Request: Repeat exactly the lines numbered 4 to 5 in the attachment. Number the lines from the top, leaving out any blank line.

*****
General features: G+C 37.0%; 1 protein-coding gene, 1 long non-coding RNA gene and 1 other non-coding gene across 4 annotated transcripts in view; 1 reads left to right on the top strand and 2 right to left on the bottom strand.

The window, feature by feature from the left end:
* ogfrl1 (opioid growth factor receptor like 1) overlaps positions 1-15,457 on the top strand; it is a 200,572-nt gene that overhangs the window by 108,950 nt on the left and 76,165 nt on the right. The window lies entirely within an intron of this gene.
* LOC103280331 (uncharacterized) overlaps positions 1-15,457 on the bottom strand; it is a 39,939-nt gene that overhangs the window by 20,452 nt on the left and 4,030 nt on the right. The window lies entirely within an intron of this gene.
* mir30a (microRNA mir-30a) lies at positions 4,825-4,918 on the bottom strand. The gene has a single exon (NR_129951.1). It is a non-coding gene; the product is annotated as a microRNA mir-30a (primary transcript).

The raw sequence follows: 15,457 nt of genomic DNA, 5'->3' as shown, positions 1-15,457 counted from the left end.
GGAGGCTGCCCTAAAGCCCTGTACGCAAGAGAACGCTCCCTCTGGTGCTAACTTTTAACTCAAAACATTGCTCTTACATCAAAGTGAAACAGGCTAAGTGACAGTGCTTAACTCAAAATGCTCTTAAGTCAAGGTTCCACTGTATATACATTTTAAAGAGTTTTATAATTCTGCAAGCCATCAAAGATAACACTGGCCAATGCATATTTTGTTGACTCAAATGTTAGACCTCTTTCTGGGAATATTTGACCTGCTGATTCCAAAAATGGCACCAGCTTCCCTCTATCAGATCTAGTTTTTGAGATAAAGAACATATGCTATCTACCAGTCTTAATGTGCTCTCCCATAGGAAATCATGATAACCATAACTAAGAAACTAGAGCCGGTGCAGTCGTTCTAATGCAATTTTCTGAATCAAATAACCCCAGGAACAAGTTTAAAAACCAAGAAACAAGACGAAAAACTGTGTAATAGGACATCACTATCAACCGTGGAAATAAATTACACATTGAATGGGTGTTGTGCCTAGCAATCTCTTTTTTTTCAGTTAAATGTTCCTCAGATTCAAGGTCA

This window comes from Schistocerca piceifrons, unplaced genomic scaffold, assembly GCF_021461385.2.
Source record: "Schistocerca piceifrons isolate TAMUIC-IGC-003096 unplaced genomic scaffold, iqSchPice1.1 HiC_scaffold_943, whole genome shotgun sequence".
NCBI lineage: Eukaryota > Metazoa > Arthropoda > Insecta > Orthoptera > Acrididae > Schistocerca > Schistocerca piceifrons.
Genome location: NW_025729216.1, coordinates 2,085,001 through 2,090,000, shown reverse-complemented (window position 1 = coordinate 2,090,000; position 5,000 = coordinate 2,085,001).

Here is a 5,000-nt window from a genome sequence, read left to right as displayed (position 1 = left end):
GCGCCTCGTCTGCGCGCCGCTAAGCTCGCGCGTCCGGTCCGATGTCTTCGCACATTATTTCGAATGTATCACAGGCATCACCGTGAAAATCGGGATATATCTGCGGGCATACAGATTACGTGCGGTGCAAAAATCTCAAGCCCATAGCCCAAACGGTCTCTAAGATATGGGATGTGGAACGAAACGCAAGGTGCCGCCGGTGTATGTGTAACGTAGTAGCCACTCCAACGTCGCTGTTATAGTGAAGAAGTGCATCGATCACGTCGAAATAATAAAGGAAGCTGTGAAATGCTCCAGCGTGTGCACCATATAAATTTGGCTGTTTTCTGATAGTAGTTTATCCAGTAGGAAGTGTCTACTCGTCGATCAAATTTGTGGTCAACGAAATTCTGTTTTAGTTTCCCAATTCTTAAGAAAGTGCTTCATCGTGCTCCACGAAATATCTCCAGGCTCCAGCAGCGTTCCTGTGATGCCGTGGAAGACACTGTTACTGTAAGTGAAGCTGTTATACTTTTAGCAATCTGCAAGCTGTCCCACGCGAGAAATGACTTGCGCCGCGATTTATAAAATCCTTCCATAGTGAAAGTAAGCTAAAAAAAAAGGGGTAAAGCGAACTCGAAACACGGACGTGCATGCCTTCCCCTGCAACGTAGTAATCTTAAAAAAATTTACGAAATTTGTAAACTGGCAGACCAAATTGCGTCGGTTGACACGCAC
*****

* LOC103280331 (uncharacterized) overlaps positions 1-15,457 on the bottom strand; it is a 39,939-nt gene that overhangs the window by 20,452 nt on the left and 4,030 nt on the right. The window lies entirely within an intron of this gene.
* mir30a (microRNA mir-30a) lies at positions 4,825-4,918 on the bottom strand. The gene has a single exon (NR_129951.1). It is a non-coding gene; the product is annotated as a microRNA mir-30a (primary transcript).